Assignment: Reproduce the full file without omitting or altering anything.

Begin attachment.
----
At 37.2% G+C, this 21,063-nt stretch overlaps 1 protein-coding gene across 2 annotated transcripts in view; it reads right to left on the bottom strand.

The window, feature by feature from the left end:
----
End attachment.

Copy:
At 37.2% G+C, this 21,063-nt stretch overlaps 1 protein-coding gene across 2 annotated transcripts in view; it reads right to left on the bottom strand.

The window, feature by feature from the left end: